Entrepreneurs that lead new technology-based firms (NTBFs) are often endowed with limited resources, the knowledge and skills of the entrepreneur and its team members are sometimes the only visible resources in a new firm. The combination of individual’s knowledge and skills, entrepreneur’s human capital (Davidsson & Honig 2003), has received much attention in the entrepreneurship literature (Rauch & Rijsdijk 2013). Prior studies showed that exposure to situations related to the exploration and exploitation of opportunities would result in learning outcomes that generated valuable knowledge for the new firm (Politis 2005). There could be different types of experiences that constitute the human capital of the new firm, it could be prior work experiences or prior attempts (successful or not) to run a start-up, we detail the expected effect of each of those.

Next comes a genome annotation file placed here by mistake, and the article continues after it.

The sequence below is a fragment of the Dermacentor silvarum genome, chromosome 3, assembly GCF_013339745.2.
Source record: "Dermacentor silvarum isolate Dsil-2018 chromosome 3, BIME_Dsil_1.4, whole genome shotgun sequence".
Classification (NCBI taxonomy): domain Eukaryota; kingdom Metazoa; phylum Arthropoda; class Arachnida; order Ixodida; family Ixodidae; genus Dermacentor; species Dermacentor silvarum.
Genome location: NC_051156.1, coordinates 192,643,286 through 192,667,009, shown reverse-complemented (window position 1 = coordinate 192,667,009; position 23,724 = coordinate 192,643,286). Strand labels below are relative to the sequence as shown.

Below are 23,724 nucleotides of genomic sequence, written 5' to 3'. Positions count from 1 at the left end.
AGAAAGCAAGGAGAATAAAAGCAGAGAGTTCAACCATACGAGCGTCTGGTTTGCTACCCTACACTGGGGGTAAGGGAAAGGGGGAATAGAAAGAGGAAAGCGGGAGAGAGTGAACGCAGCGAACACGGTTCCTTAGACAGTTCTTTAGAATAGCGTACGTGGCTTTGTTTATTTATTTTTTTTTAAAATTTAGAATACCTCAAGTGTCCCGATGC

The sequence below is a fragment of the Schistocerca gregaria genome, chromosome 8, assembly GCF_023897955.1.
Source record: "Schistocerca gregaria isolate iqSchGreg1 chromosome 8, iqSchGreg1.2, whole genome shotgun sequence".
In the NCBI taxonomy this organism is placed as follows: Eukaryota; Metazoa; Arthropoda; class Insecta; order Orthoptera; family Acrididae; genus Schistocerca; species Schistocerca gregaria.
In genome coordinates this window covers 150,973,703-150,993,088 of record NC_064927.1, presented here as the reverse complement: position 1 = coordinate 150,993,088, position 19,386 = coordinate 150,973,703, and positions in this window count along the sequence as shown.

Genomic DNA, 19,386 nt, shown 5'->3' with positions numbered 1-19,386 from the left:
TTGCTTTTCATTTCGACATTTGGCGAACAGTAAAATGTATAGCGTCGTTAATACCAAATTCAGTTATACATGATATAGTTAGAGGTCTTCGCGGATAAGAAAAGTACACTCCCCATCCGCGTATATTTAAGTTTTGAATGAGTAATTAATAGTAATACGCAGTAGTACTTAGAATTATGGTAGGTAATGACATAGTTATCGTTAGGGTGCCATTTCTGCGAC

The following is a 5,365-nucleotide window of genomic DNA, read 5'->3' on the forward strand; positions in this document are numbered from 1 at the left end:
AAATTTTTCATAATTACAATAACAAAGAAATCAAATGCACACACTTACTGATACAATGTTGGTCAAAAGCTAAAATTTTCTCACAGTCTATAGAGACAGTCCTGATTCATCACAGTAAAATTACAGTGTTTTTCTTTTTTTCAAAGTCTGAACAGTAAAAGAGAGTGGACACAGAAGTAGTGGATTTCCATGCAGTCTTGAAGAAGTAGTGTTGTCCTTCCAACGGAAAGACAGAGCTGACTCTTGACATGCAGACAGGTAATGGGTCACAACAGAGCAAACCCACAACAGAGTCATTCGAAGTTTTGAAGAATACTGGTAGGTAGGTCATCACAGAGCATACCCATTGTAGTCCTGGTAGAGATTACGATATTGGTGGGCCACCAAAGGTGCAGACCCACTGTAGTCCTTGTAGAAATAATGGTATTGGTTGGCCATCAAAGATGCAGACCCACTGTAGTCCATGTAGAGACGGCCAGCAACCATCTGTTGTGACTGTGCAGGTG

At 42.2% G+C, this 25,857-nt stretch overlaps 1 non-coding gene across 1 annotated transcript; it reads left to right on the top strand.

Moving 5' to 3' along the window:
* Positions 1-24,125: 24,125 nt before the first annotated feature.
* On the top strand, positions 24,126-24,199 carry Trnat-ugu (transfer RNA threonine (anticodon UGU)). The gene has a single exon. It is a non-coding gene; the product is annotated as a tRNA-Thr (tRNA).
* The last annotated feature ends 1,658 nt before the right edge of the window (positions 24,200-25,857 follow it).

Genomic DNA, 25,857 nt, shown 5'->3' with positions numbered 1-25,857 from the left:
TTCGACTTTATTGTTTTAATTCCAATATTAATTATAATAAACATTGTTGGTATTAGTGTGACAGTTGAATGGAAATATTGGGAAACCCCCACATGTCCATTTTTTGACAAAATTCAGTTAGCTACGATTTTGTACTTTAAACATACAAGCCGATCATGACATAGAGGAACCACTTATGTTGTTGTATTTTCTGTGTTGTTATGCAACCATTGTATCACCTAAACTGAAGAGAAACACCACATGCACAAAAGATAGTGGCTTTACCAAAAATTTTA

There is though, limited evidence on its specific impact on venture survival or performance in the market (Dimov 2010; West & Noel 2009). Work experience would be a potential contributor to the human capital of the entrepreneur; more years of work experience should render additional learnings from challenging situations.